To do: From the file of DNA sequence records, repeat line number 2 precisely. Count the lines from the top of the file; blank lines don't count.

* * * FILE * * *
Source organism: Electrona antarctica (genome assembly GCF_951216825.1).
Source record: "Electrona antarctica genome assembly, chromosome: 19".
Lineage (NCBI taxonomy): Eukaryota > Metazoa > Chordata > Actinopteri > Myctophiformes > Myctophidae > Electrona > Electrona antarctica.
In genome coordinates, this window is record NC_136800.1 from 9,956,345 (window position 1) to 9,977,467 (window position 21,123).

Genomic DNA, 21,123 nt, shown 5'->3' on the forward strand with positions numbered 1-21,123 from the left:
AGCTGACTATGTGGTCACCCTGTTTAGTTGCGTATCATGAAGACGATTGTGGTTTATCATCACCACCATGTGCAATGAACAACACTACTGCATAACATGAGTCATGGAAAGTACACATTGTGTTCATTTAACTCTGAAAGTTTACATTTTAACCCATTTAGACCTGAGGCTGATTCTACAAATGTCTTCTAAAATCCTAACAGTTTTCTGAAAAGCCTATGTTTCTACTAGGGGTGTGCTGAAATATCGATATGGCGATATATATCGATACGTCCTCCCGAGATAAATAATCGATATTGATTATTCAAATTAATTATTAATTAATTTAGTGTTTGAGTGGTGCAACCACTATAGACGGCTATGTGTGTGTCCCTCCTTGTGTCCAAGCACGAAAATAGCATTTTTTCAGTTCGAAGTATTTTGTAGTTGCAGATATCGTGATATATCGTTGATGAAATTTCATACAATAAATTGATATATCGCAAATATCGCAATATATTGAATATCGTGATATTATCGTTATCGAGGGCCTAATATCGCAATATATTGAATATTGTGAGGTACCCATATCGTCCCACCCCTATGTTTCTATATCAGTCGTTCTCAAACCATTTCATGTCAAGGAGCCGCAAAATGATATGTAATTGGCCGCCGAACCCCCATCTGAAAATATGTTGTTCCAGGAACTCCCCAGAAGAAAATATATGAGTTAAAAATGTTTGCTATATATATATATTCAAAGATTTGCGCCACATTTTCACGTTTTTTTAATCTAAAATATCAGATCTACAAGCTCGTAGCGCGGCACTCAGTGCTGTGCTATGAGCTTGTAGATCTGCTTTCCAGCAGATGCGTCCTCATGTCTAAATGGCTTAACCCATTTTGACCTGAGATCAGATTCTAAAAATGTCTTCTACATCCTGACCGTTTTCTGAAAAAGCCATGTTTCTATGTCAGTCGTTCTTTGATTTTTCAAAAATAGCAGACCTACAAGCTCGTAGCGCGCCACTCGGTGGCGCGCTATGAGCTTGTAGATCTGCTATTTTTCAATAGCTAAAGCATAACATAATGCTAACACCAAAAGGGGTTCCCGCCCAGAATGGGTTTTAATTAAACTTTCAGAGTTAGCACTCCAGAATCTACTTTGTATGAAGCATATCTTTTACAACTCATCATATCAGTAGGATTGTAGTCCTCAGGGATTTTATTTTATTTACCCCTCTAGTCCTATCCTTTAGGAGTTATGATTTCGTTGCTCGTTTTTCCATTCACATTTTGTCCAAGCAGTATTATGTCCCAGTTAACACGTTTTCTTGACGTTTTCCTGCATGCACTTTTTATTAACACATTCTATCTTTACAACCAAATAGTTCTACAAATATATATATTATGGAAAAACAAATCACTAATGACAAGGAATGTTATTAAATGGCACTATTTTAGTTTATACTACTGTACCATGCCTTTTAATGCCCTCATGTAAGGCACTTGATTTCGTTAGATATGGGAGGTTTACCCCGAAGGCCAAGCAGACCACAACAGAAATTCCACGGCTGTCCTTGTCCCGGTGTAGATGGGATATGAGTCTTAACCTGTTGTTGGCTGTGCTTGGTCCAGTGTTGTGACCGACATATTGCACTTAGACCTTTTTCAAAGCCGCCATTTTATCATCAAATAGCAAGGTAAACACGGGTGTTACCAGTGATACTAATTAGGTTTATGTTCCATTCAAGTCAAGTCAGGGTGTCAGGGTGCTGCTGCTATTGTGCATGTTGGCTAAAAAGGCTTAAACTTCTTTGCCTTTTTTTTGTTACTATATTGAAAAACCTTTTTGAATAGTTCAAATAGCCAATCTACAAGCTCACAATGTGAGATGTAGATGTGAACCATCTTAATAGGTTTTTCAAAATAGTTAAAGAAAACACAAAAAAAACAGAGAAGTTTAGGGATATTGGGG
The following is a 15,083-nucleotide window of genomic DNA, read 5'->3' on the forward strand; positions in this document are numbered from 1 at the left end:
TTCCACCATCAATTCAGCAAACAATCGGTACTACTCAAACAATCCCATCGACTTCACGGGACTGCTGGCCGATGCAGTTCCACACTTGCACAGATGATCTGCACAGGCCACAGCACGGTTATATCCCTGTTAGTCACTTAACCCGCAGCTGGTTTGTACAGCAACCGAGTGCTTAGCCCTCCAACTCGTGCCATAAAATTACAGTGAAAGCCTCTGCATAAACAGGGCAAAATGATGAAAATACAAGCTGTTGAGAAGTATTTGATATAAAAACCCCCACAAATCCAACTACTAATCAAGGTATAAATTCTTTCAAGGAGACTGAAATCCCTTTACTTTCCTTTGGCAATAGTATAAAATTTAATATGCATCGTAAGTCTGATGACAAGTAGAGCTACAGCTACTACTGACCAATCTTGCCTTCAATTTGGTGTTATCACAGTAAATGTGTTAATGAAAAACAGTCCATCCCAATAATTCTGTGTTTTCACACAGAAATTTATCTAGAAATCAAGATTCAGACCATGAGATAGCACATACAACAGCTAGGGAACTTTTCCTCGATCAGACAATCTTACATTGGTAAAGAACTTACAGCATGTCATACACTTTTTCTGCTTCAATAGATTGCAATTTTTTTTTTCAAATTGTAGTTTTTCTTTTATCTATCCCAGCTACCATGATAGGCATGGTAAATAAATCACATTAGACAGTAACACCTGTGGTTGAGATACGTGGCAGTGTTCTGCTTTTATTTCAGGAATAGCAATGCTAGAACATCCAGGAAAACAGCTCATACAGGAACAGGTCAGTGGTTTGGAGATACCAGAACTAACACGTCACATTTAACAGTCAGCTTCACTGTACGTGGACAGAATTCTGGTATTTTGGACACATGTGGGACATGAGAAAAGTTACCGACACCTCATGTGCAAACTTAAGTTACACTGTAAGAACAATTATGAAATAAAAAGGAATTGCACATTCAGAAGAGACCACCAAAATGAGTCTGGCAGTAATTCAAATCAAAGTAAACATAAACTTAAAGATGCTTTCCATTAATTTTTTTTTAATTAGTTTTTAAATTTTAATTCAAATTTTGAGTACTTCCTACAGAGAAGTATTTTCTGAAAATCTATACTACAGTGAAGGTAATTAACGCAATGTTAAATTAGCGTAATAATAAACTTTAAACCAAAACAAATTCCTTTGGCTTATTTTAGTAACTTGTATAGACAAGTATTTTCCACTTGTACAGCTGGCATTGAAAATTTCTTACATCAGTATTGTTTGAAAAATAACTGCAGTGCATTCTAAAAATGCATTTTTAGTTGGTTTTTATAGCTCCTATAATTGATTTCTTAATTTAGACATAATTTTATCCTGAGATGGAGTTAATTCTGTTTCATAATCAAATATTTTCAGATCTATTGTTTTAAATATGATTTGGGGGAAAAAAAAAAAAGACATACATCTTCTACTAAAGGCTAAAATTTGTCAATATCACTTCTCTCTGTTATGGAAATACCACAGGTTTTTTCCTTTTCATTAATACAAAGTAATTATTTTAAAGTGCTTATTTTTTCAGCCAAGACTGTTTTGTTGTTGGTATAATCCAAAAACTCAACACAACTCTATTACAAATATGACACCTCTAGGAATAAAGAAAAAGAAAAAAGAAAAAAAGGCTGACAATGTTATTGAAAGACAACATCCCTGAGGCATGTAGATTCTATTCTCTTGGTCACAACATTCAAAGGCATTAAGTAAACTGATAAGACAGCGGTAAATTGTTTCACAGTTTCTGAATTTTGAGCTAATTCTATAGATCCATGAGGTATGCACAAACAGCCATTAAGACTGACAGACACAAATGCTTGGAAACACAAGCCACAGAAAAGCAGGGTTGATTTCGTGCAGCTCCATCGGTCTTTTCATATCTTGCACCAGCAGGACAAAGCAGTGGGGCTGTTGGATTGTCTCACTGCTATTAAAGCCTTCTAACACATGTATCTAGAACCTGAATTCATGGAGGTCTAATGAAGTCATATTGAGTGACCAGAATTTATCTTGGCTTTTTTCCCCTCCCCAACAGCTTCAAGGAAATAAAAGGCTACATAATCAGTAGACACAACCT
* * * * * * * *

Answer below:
Source record: "Electrona antarctica genome assembly, chromosome: 19".